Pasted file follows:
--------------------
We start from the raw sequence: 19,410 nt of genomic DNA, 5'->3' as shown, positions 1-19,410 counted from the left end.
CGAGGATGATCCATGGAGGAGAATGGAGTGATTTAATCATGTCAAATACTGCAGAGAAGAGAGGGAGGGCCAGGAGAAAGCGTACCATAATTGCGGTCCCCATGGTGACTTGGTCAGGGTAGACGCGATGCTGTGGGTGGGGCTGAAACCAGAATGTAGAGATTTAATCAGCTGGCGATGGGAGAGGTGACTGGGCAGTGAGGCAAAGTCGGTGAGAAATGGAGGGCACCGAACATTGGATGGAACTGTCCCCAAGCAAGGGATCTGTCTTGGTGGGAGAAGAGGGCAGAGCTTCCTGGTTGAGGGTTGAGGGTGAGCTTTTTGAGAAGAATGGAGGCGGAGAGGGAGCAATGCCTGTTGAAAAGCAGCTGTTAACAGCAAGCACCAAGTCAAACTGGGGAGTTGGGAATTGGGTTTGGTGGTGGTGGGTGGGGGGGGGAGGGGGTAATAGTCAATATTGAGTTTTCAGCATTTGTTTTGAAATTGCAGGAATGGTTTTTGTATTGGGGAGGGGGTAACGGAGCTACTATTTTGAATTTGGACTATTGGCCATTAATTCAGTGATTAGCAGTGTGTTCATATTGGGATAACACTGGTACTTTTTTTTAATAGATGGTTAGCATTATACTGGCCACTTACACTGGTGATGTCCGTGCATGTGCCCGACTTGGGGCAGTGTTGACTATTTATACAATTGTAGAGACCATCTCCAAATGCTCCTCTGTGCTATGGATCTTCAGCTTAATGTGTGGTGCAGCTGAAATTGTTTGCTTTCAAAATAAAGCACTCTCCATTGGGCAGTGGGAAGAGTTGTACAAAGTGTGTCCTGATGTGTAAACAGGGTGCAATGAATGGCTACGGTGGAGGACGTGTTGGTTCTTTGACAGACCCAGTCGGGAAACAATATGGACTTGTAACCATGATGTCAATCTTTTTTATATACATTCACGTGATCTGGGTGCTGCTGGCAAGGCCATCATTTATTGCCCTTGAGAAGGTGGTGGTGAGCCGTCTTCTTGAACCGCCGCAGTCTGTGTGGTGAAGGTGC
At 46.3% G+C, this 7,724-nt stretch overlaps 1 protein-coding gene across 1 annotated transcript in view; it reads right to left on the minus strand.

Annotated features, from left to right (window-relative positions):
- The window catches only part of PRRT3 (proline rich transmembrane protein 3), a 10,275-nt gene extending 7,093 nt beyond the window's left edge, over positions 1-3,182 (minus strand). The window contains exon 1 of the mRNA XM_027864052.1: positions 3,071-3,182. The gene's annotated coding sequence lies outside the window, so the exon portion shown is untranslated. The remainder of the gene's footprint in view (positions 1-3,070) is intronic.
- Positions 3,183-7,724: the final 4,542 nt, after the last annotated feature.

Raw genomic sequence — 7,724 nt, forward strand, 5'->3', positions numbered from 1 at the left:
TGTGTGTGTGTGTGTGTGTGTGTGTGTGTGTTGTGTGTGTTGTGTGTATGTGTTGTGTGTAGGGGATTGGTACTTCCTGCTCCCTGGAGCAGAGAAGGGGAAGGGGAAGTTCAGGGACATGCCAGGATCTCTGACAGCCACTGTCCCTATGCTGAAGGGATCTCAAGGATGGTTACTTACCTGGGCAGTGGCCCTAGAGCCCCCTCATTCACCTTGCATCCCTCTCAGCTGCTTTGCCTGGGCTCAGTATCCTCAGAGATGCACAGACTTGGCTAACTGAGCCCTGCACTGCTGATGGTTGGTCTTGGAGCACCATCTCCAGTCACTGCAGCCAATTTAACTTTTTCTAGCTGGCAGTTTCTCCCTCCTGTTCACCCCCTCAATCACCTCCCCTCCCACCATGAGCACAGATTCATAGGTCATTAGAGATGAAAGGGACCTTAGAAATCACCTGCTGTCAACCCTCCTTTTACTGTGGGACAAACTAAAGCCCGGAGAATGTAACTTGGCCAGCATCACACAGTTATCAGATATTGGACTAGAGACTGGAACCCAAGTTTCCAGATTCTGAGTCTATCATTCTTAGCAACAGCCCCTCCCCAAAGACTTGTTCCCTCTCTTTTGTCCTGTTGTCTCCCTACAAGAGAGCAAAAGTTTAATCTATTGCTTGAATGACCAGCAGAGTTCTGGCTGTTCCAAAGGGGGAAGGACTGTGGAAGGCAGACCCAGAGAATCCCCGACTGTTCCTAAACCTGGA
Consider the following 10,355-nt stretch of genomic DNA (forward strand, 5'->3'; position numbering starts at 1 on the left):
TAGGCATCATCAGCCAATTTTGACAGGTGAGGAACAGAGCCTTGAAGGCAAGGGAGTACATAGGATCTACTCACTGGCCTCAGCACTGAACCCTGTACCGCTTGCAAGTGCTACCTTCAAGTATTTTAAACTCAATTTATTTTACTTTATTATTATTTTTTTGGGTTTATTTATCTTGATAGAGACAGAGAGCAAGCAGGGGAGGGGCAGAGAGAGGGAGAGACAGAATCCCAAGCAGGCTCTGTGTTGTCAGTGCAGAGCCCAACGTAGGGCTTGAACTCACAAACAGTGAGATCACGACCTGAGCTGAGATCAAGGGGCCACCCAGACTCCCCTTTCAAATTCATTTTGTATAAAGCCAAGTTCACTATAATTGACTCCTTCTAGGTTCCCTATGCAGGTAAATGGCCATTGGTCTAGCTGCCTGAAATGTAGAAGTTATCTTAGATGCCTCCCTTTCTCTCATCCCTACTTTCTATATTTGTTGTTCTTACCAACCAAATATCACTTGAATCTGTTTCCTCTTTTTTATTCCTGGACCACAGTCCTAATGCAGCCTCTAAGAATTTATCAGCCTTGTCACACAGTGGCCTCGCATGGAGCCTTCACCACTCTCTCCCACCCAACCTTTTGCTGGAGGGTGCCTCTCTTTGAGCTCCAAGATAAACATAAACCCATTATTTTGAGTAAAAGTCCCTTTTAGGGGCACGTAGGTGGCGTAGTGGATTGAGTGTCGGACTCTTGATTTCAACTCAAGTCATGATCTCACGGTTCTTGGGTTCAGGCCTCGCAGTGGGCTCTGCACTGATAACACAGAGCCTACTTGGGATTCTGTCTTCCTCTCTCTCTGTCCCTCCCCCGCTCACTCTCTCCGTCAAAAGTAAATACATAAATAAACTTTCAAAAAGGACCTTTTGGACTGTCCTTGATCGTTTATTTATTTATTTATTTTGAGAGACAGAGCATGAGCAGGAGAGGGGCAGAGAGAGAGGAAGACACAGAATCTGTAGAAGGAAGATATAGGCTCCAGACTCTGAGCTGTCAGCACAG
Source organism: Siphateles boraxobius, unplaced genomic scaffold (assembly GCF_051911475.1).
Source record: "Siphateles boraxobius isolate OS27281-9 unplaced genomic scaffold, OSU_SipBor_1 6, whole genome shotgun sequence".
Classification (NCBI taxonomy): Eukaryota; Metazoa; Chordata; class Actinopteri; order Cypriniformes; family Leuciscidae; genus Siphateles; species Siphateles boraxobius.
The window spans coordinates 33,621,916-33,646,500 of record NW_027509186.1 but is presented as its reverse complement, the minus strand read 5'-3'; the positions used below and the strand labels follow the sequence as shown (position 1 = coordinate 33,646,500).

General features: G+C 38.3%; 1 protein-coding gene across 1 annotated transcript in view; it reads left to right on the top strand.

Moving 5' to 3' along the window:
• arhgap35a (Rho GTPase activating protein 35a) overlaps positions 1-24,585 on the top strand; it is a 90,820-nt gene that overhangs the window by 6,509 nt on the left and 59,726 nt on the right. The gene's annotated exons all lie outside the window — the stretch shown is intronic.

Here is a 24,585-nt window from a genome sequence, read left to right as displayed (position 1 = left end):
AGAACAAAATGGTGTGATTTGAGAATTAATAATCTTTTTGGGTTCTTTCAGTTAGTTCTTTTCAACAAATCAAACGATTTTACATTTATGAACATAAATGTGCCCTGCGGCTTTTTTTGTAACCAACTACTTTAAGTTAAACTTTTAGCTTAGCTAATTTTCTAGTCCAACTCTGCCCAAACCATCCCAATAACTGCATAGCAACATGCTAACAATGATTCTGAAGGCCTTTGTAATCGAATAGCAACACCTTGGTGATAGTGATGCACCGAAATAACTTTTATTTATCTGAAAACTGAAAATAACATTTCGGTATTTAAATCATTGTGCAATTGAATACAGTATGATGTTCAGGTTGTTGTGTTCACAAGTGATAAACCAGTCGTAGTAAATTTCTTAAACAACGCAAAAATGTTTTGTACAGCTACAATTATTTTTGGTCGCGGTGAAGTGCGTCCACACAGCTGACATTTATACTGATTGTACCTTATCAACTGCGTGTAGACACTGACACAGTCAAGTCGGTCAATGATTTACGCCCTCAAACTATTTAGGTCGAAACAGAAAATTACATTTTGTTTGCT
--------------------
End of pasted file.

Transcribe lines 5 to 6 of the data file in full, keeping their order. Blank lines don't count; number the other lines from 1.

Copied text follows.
- The window catches only part of PRRT3 (proline rich transmembrane protein 3), a 10,275-nt gene extending 7,093 nt beyond the window's left edge, over positions 1-3,182 (minus strand). The window contains exon 1 of the mRNA XM_027864052.1: positions 3,071-3,182. The gene's annotated coding sequence lies outside the window, so the exon portion shown is untranslated. The remainder of the gene's footprint in view (positions 1-3,070) is intronic.
- Positions 3,183-7,724: the final 4,542 nt, after the last annotated feature.